An artistic rendering of the TESS spacecraft in orbit around the Earth.
(NASA’s Goddard Space Flight Center)
NASA’s newest planet-hunting telescope has been hard at work collecting the first data-but just how many planets would hunt?
According to new estimates compiled by scientists on the team behind the Transiting Exoplanet Survey Satellite, or TESS, the instrument has to identify the approximately 10,000 planets in the two-year mission; 3,500 of them must be smaller than Neptune, the mission’s focus. And if the telescope can remain at work for longer than the current plans, the numbers will only go up.
The new estimates should help scientists working on the mission to a better planning of the use of the spacecraft. The forecast can also help the team argue that the case for the renewal of the mission after the first two-year mandate. [NASA’s New Planet-Hunting Telescope Captures a Comet ]
“There is no reason to get the spaceship to stop working after two years” — then, of course, the price tag, Jessie Christiansen, who studies exoplanets at Caltech and NASA’s Exoplanet Science Institute, told Space.com. Christiansen is involved in the mission, but not with the new study. The new estimates, which describe three different options for extending the mission, will also help determine which holds the most promise when that time comes, she added.
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Of course, this is not the first estimates, scientists have made of how many planets TESS will be on the spot. But the new forecast takes advantage of an important new set of data is a gigantic party of the measurements made by the European mission called Gaia, which is to determine the location of more than 1.5 billion stars in the Milky way.
That card is valuable for TESS, because it tells astronomers exactly how far away a star is, Christiansen said. Couple that information with the star’s observed brightness, and the scientists can figure out how large the object is. That is valuable because TESS is the best on the spot of the planets around the smaller star — so by processing the data, scientists can better play on the instrument, the strong points, Christiansen said.
The new estimates will help the science team to ensure the mission is still on course to succeed at its primary task: measure the mass of 50 planets that are smaller than Neptune. As eye-catching 10.000 planets are the most important here is the 3,500 sub-Neptune worlds, Christiansen said. Those planets will be TESS’ proving grounds in terms of the formal requirements, and will help scientists understand how small, rocky planets are formed.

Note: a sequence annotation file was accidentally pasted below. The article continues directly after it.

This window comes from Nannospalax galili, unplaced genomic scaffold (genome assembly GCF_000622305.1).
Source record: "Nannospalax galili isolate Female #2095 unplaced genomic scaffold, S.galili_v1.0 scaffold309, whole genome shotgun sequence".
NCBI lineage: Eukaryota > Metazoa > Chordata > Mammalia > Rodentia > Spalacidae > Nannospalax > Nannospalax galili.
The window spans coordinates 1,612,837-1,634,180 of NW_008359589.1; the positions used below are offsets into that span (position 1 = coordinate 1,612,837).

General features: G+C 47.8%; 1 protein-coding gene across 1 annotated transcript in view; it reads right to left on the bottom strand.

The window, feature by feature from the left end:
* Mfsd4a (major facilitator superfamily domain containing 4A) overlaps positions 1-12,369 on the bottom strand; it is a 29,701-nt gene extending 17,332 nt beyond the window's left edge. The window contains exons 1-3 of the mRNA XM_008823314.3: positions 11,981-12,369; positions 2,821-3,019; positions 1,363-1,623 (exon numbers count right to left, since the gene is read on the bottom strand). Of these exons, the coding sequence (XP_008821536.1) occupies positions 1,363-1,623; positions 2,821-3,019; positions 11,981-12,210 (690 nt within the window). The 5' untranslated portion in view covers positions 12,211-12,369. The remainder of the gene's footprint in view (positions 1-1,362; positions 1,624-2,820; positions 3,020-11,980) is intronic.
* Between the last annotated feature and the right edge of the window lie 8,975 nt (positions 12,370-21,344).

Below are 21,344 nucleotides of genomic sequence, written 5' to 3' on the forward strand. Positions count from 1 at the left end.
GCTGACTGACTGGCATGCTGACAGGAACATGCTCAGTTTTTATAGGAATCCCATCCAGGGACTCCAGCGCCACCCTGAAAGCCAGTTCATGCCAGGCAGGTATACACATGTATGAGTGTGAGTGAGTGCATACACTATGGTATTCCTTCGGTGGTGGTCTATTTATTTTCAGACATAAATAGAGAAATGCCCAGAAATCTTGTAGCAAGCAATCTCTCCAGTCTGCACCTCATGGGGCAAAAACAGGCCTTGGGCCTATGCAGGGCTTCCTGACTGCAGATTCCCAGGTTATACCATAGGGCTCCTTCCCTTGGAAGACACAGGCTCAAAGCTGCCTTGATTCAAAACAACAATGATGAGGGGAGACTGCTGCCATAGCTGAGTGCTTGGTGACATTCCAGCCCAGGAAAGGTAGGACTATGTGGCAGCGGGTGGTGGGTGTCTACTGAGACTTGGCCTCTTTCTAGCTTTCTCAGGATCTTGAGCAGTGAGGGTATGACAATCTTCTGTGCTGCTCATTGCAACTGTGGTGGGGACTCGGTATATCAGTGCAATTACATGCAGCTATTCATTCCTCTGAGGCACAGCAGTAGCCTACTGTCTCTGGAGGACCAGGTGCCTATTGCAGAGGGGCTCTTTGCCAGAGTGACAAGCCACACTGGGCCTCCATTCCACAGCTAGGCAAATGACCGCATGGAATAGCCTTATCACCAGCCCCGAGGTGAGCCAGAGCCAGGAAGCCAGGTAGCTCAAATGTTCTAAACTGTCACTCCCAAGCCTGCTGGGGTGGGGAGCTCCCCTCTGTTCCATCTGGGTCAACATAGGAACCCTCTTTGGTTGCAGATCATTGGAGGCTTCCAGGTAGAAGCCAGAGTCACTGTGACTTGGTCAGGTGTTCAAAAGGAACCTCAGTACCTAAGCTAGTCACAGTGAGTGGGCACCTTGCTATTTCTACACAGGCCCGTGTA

These estimates used a new expected tendency for dissemination of other solar systems, or how dramatically their planets deviate from a perfectly flat disk of jobs. That orbital cleanliness of influence on the number of planets that TESS’ transit method can identify. This method makes use of the small dip in the brightness of the star when the planet is between the sun and the instrument.
“If you are an alien civilization looking at the sun, you would not really see all eight planets,” Christiansen said — you would see the transits of only a handful of planets that happened to line up perfectly from your alien viewpoint. “We have to guess what that tendency spread looks like in other solar systems.”
Our solar system has a spread of about 7 degrees, but new analyses suggest that this number is more dramatic than the average.
Even better than the estimate itself is the fact that it will not be long before scientists start checking which of 10,000 worlds. TESS is the sending of the first data to Earth today (Aug. 8). And while the team will look through the data carefully before connecting it to the public to verify that everything is working properly and that there are no problems — even just that first series of observations must introduce scientists to new worlds, Christiansen said.
“I think we can safely start finding planets in that first batch of data,” she said.
The research is described in an article posted on the preprint server arXiv.org on the 30th of July.
Original article on Space.com.